I have collected stones early on.
I never counted them, but inspected each
like a jeweler looking for perfection
or flaws. I was limited to what fit
in a front blue jeans pocket, undetectable
from a mother’s keen eye.
They often felt heavy as theft.
It was as if I was taking a mountain apart
and reassembling it elsewhere.
Sooner or later the evidence would catch up.
You cannot teach guilt from a book.
I read about gemstones, learning their secrets:
ruby, sapphire, emerald, jade. Translucent
as a dead spirit, like colorless goshenite, or
abrasive as sandpaper like corundum
allegedly worn by Helen of Troy.
Since adults never seemed to know answers
to questions. I found some books had information.
Turning a stone over, feeling it rough or smooth,
I felt like an ancient god spinning the earth.
If I put my finger down randomly like on a school globe,
I might touch the African deserts or Pacific Ocean.
What I was searching for was the sense of smallness.
Some stone that would speak to me,
telling me what it is like to be ageless, not able to die
like my friend struck by a car. The stones understood
having been around longer than remembrance.
Books never answered why children can die.
I read that some people leave a stone on a grave
as markers of respect. For years I would visit him,
leave a stone like it was a prayer
asking him to forgive me for surviving and him not.
When I was young, I did not believe children could die.
After his death, I had too much belief
like semi-precious stones in my pockets
turning them numbly between my fingers,
small planets of pain. Now I no longer search
for exception clauses for death in books.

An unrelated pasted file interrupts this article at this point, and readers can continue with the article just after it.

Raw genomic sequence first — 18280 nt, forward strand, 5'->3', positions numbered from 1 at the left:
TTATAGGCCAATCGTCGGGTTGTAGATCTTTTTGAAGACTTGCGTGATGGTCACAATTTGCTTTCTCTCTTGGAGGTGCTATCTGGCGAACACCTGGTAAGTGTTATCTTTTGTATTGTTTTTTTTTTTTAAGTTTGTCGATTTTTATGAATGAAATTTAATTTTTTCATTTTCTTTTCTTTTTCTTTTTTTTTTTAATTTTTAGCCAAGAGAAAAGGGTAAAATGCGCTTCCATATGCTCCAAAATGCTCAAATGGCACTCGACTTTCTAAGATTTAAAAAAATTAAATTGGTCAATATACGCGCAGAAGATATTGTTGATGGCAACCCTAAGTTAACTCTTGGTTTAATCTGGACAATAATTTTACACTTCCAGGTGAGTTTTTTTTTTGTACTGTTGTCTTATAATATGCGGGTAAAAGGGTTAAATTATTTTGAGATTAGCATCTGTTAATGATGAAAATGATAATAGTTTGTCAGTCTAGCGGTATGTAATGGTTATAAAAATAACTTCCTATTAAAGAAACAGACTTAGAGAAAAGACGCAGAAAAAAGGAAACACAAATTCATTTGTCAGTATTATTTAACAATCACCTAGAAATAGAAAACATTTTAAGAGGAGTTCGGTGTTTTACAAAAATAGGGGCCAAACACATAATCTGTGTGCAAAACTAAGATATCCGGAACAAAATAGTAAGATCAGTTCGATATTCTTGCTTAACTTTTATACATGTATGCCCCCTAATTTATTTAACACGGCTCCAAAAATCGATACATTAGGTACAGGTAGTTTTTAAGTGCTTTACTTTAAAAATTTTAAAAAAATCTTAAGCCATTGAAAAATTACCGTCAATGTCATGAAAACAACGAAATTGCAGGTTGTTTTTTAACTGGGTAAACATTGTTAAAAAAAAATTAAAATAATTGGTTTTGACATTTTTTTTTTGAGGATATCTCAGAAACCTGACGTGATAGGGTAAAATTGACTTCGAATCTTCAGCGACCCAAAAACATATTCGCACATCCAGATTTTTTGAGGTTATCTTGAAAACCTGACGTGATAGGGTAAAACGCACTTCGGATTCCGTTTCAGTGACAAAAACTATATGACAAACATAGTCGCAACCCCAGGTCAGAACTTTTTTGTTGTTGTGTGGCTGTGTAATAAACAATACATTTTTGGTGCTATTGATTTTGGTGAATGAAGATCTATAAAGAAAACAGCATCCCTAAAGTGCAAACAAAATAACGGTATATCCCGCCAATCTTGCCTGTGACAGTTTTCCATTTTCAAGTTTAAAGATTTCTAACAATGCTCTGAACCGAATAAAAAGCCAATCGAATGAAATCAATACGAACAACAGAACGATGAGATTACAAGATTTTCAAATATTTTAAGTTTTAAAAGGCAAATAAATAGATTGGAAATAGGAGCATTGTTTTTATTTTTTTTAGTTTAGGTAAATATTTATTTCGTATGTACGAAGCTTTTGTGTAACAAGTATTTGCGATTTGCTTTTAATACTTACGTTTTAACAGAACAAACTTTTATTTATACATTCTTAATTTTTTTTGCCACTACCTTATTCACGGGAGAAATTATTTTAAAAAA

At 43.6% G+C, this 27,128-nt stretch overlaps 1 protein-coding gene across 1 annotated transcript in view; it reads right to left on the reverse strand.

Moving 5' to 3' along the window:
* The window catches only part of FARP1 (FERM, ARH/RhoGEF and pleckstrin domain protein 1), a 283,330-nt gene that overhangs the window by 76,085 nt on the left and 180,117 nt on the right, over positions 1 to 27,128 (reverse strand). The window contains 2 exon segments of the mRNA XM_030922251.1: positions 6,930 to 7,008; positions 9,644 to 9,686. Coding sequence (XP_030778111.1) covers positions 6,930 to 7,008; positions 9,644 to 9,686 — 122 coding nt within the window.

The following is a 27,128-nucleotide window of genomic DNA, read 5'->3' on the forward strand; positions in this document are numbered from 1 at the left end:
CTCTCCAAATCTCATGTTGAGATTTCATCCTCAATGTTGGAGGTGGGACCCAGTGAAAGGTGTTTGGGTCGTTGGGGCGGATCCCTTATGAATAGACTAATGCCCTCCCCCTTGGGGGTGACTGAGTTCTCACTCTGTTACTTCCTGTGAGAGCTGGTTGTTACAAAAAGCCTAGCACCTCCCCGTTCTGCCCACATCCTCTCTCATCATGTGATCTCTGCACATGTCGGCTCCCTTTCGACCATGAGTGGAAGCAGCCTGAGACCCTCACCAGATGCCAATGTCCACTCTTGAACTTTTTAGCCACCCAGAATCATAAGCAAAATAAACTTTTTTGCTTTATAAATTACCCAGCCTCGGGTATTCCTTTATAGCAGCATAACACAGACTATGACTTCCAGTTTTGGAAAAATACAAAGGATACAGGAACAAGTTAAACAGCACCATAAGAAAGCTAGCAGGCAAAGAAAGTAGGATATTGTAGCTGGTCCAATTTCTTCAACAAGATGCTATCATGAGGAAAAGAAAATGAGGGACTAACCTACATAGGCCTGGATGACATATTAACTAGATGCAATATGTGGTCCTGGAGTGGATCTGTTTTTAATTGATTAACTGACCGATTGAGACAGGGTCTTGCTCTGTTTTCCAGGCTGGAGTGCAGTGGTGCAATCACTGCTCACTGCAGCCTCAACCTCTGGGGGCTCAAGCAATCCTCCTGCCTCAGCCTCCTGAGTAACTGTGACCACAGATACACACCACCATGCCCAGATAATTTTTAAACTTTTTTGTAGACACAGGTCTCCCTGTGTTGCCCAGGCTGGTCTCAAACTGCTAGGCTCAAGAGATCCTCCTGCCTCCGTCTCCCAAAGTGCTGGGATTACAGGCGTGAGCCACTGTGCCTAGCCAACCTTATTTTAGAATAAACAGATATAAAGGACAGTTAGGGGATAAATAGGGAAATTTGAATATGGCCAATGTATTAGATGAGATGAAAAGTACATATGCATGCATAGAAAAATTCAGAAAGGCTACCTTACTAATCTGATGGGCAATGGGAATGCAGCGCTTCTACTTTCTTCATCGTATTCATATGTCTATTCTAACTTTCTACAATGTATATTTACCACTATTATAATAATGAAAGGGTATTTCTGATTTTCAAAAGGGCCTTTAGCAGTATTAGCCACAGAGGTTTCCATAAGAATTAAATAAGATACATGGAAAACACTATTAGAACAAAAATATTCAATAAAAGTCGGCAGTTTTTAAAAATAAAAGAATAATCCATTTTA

PHOTO: Martin Willitts Jr as a child (age unknown).
NOTE FROM THE AUTHOR: I asked all kinds of questions like any child. All children pose metaphysical questions, especially like “why do people die?”I had a lot of experience with death when I first saw my grandfather cut a chicken’s head off when I was five. I knew a lot of people who died, but a friend dying as a child really made me question the value of death versus God: “Why did my friend die?”We were the same age. So the real question was: “Would I die too?” Parents have no answers. I had been collecting rocks for as long as I can remember. I knew that any questions I had might be answered in a book. I taught myself about rock collecting among other interests through reading books, but none of the books answered my question, “would I die?”Even though I had seen death and had slaughtered animals, I never could reconcile the aimlessness of death versus anything I read including the Bible.You might say I had a troubled childhood to be so serious about death. This is not exactly the case. I was curious and wanted answers for troubling questions like any child trying to make sense out of a senseless world. Out of my natural or unnatural curiosity, I became a Librarian trying to provide answers to children by recommending books which may or may not answer of their questions.
ABOUT THE AUTHOR: Martin Willitts Jr is a retired Children’s Librarian. He won the one-time 2014 International Dylan Thomas Poetry Award. He has 28 chapbooks and 8 full-length collections, including recently Irises, the Lightning Conductor For Van Gogh’s Illness (Aldrich Press, 2014) and Late All Night Sessions with Charlie “the Bird” Parker and the Members of Birdland, in Take-Three (A Kind Of a Hurricane Press, 2015).